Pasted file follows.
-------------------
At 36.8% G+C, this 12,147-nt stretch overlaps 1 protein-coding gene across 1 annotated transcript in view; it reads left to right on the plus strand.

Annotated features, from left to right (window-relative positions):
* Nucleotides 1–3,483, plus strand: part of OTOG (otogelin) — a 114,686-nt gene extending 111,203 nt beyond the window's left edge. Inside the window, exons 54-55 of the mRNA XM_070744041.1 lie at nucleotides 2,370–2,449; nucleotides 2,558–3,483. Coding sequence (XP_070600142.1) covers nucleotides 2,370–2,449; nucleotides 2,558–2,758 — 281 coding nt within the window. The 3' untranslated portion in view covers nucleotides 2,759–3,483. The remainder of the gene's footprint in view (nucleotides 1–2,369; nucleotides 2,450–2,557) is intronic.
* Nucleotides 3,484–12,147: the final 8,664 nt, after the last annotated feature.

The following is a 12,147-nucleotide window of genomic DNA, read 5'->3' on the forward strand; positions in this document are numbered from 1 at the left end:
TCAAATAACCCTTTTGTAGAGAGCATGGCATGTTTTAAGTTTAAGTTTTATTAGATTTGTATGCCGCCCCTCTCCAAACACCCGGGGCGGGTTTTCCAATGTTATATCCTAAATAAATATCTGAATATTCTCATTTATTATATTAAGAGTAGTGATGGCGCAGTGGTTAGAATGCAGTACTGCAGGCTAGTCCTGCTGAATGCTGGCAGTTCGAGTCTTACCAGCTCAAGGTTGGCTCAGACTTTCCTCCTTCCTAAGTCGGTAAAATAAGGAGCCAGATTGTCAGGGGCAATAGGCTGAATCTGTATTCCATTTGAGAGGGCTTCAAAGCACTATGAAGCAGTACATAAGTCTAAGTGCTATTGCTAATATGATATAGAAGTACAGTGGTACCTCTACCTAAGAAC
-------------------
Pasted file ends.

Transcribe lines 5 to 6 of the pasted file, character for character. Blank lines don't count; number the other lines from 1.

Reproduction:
The following is a 12,147-nucleotide window of genomic DNA, read 5'->3' on the forward strand; positions in this document are numbered from 1 at the left end:
TCAAATAACCCTTTTGTAGAGAGCATGGCATGTTTTAAGTTTAAGTTTTATTAGATTTGTATGCCGCCCCTCTCCAAACACCCGGGGCGGGTTTTCCAATGTTATATCCTAAATAAATATCTGAATATTCTCATTTATTATATTAAGAGTAGTGATGGCGCAGTGGTTAGAATGCAGTACTGCAGGCTAGTCCTGCTGAATGCTGGCAGTTCGAGTCTTACCAGCTCAAGGTTGGCTCAGACTTTCCTCCTTCCTAAGTCGGTAAAATAAGGAGCCAGATTGTCAGGGGCAATAGGCTGAATCTGTATTCCATTTGAGAGGGCTTCAAAGCACTATGAAGCAGTACATAAGTCTAAGTGCTATTGCTAATATGATATAGAAGTACAGTGGTACCTCTACCTAAGAAC